Over the years, X has swung back and forth on whether it would introduce memorialized accounts. For many years, inactive accounts were allowed to sit dormant, including those of deceased people. However, in 2023, the platform started purging accounts with no activity. It was yet another controversial move under Elon Musk, as some people wanted to be able to continue to see the accounts of their late friends and family members.

X User
Instructions on how to close a deceased user’s account on the X platform.

Keeping an X account active posthumously

Since X doesn’t offer a system for memorializing accounts, if you wish to have your X account remain a part of the digital world after your passing, you need to take a proactive approach of giving someone your login details.

  • Account access: Ensuring a family member or a trusted individual has your account login details is crucial. This detail can be included in your will or another secure method of sharing sensitive information. They’ll have to use your account regularly to keep it active.
  • Full access considerations: Granting someone access to your account means they will see everything—messages, liked posts, and all aspects of your account. This level of access requires significant trust, as it exposes your private interactions and preferences.

X’s inactivity policy

At the time of writing, X’s stance categorizes an account as inactive if it hasn’t been used in the last 30 days, significantly tightening from its earlier six-month inactivity threshold. This policy necessitates regular logins to keep an account deemed active, posing a challenge for maintaining a digital legacy on the platform.


For TikTok, a family member or legal representative can contact TikTok support with a death certificate to delete the account from the platform. So far, TikTok has not revealed if they’ll delete inactive accounts.

What you can do in advance

Like Twitter, all you can do if you don’t want your account to disappear is set up a safe way to share your account details with a trusted person. Remember the privacy implications with this choice.

Google and YouTube

Google provides a proactive tool, the Inactive Account Manager, for users to decide the fate of their accounts (including YouTube) after a period of inactivity. You can set this up to notify trusted contacts or delete your account after three, six, 12, or 18 months of inactivity. If you don’t set anything up, family members or legal representatives can request account closure posthumously with the necessary documentation.

Google Legacy
A user interface for setting Google’s account inactivity response.

Digital assets and subscription services

For digital assets not covered by specific platform policies, such as online shopping accounts and subscription services, the approach to managing these after death varies. To help prepare in advance:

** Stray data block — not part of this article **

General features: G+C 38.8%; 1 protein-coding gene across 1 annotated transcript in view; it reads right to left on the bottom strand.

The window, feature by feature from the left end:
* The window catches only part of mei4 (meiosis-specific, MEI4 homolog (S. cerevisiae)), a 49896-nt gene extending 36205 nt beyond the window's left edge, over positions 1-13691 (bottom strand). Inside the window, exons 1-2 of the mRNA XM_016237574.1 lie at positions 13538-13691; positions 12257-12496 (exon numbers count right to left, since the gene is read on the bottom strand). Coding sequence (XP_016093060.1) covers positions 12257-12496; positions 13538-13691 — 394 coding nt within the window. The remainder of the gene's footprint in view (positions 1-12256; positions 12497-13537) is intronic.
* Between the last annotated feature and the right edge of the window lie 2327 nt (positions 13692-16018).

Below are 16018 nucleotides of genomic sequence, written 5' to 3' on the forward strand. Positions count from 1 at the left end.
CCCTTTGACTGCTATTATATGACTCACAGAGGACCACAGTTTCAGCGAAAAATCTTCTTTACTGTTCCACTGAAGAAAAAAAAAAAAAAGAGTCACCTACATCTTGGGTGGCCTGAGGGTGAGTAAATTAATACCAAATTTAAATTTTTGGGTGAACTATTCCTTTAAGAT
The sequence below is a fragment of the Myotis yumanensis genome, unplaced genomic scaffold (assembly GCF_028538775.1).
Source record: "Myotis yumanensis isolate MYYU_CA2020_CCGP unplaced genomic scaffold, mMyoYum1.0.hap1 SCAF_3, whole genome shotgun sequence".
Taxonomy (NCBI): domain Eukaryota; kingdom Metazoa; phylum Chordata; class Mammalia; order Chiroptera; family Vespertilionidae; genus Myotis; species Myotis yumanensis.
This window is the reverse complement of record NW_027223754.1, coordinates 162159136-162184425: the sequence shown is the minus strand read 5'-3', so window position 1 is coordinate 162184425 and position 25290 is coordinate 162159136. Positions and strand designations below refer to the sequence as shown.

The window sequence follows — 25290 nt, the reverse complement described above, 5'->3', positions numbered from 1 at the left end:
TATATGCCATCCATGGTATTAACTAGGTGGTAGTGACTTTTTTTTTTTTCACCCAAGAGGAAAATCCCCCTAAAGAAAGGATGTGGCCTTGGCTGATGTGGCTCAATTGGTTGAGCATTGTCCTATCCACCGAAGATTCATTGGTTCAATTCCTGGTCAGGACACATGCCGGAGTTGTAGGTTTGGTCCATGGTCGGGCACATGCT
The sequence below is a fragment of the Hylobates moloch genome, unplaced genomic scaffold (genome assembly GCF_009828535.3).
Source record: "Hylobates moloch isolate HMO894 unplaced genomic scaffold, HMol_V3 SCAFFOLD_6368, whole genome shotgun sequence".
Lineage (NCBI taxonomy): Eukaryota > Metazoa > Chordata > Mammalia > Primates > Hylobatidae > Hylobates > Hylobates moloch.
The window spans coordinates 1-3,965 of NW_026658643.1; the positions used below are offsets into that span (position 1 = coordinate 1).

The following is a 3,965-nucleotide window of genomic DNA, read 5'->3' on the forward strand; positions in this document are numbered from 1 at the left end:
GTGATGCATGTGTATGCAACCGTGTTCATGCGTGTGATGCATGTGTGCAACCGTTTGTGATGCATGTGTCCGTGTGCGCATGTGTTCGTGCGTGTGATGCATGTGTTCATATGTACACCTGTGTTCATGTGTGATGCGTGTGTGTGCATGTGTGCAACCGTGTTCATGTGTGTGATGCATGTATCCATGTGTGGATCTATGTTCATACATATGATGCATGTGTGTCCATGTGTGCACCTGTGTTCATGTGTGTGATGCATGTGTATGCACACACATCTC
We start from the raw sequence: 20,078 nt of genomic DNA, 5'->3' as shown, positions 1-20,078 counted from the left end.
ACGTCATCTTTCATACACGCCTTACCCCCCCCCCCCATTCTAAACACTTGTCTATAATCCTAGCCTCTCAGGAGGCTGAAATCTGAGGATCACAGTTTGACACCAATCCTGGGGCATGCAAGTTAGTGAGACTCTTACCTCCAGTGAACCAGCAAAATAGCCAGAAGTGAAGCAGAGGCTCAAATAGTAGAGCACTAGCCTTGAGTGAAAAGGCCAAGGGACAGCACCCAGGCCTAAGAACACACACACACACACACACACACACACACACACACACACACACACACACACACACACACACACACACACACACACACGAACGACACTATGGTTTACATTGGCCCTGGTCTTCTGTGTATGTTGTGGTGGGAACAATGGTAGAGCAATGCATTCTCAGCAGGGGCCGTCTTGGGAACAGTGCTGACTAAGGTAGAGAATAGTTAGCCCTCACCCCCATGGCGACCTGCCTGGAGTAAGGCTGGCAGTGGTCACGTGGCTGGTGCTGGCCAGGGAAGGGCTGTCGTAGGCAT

• Compile a list: Document all your digital accounts, not just social media. Include online shopping accounts, subscription services, digital libraries, etc., along with your login details and instructions on handling them after your passing.
  • Consider a digital will inclusion: Incorporate this list into a digital will or ensure a trusted individual has access to it.
  • Enlist a direct contact for closure or transfer: The executor or a designated person can then approach each service with the required documentation, like a death certificate, to close accounts or transfer ownership as needed.
  • Cancel subscriptions: If you’re getting your affairs in order, it would certainly be easier for your executor if you canceled some subscriptions while you’re still living.


Our methodology integrates current platform user metrics with national mortality rates, applying a predictive model inspired by the study Are the dead taking over Facebook? A Big Data approach to the future of death online by the Oxford Internet Institute (OII). 

  • Data gathering: We used available data on monthly active users for each social media platform. Mortality rates were sourced from national statistics databases.
  • Predictive model application: We created a predictive model (similar to the one in OII’s study) to estimate the number of deceased accounts based on current user activity and mortality rates.
  • Assumptions: The user base for each social media platform and the mortality rates of each country are assumed to remain constant over the forecast period, starting from 2024. Policies on inactive accounts, such as X’s profile removal, are acknowledged but not adjusted for.
  • Limitations: We recognize the inherent uncertainties in projecting long-term social media trends, including changes in platform popularity, user behavior, and population longevity.

FAQ: Social media after death

What happens to your data when you die?
What happens to my social media accounts if I don’t specify my wishes before I die?
Can I appoint someone to manage my social media accounts after I pass away?
Are there services or professionals who can assist in managing digital legacies?
Is it worth keeping the accounts of deceased individuals?
What can I do if I don’t want my social media accounts closed after I die?